I thought Nebraska would win comfortably.
Because of the favorable match-up between the NU running game and KSU's willing run defense and my notion that KSU's hopes rested on Carson Coffman's arm when NU went man, Big Red would do whatever necessary to to shut down Daniel Thomas.
Needless to say, Coffman's ability and bad run defense is not something you want to stake a game on and that's exactly how it played out.
Nebraska rushing game - 42 carries, 451 yards, 10.7 ypc. Taylor Martinez - 15-241-3.
Daniel Thomas - 22 carries, 63 yards. Longest run of 13.
Carson Coffman - 11 of 21 for 91 yards, 1 charity TD, 1 interception.
48-13 and it could have been much worse. And NU OC Shawn Watson thinks they've barely scratched the surface.
Put Zac Lee into that game, and it's 24-13. Why?
Nebraska is the best team in the league right now and the game was particularly bittersweet to watch because it so clearly demonstrated the advantages of a dual threat QB in the college game in creating favorable match-ups in which the defense must account for 11 offensive players. Denard Robinson agrees, except that Nebraska is Michigan with a defense. The dual threat QB raises the efficacy of every offensive player on the field and it allows the superior athlete to win one-on-one match-ups across the board as the defense must account for every skill position player as a viable offensive threat and not just a passive distributor of the football.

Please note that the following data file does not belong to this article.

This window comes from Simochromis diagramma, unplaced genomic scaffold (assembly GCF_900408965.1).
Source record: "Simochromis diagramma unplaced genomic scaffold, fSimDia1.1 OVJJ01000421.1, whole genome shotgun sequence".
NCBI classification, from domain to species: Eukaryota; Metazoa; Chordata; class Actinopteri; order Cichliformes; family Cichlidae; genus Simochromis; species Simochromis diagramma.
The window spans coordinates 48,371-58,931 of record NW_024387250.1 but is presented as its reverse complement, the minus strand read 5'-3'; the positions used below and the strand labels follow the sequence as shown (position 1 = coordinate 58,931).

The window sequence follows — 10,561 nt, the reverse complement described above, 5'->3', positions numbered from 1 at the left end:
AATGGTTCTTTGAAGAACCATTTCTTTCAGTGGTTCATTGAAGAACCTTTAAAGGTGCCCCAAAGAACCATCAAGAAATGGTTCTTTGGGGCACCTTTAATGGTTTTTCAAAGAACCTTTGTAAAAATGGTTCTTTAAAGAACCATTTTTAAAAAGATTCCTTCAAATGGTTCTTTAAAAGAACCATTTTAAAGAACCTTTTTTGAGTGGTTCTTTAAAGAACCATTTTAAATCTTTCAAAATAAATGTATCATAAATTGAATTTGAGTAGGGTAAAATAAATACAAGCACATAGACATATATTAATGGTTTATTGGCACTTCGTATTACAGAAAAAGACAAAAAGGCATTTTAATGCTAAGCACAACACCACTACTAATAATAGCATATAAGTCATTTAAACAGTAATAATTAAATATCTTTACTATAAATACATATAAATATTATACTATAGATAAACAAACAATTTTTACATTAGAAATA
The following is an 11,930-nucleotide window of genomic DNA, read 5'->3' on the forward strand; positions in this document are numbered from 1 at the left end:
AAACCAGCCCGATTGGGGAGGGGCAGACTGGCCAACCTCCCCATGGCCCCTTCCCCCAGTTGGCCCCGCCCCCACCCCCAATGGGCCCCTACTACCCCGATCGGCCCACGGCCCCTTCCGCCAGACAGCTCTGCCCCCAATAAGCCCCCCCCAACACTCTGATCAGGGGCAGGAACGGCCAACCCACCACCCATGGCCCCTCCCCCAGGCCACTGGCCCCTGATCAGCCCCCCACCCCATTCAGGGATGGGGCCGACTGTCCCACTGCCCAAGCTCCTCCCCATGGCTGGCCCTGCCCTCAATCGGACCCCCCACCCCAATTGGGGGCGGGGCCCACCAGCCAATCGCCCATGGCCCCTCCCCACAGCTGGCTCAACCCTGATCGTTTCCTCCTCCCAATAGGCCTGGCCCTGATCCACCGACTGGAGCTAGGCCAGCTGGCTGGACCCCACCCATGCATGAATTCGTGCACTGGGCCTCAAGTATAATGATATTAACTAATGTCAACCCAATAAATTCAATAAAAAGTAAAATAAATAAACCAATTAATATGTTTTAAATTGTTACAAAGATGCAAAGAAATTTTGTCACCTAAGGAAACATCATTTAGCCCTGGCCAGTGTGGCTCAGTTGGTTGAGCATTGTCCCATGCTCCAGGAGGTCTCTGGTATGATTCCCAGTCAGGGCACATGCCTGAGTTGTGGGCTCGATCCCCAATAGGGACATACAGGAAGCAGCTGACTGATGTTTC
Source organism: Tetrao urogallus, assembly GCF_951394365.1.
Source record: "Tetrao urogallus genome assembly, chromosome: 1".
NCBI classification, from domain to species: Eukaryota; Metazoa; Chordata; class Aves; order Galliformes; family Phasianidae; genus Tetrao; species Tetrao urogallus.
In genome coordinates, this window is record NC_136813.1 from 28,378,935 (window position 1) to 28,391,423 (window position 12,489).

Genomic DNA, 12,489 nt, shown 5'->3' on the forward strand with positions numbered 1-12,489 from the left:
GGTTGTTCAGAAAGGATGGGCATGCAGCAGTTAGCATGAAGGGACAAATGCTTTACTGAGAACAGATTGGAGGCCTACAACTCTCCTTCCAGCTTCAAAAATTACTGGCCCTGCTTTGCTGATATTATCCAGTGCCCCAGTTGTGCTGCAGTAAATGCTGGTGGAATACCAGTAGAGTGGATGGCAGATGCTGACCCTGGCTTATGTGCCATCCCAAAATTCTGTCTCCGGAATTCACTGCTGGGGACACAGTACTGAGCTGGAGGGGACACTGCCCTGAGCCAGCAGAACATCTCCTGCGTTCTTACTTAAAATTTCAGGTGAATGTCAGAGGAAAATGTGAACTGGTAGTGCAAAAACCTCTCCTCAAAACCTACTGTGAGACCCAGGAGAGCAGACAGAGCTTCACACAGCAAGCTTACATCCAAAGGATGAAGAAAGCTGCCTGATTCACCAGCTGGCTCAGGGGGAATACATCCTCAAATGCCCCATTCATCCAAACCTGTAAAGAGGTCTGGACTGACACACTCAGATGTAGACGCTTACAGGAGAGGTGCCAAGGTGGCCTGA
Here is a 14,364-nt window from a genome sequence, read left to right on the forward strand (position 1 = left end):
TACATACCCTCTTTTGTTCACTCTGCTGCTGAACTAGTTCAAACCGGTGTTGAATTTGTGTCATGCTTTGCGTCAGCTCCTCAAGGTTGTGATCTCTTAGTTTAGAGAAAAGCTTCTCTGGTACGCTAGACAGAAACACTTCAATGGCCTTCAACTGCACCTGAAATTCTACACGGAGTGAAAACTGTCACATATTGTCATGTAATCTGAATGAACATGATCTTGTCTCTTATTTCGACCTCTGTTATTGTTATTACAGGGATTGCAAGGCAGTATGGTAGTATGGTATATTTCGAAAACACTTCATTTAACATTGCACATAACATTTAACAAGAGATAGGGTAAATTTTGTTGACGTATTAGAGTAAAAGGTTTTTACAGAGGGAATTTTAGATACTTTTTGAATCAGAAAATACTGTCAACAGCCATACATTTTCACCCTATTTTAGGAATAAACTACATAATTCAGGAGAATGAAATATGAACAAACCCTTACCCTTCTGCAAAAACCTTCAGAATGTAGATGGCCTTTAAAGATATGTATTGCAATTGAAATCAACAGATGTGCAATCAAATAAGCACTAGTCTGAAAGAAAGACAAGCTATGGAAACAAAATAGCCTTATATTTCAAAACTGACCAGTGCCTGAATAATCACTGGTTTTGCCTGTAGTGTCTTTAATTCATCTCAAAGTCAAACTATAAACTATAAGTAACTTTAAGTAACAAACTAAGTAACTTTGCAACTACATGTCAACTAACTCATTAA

Currently, we start an offense that's playing 9 on 11 when you factor in our check down Extra Blocking Surface TEs.
Is the dual threat QB a panacea? Of course not.
Great defense, like great pitching, can work you over irrespective of your QB's wheels. And you have the threat of injury etc.
It's just what fixes us best. They most fundamentally address our problems given our current mix. Because Greg Davis ain't going anywhere.
There are certainly teams that get by on offense without a dual threat QB, but history isn't kind to us here. And the dual threat provides exactly what the Greg Davis offense lacks - executable run blocking schemes, a built-in running threat, ready-made counters that the players execute in-game rather than relying on a brilliant play call from the booth, spontaneity, big play potential downfield with single coverage and extended plays.
Most crucially, the counters in the zone read, pistol veer, and any derivation of option offense are hardwired into the scheme itself. Combine that with three wide, a defense that must declare its intentions pre-snap for the most part (when you have option responsibilities, games at the LOS backfire quickly), easy to learn and executable blocking schemes, and you have an offense playing with a certainty, an identity, and a physical confidence that we sorely lack.
The game becomes about execution and athletes, not play calling. This is why VY was so transformative and why Colt McCoy - a different variety of dual threat - was able to salvage so many bad plays and move the sticks within the constructs of a more pass-heavy spread.
Our move away from dual threat QBs is the largest single reason for our current offensive malaise.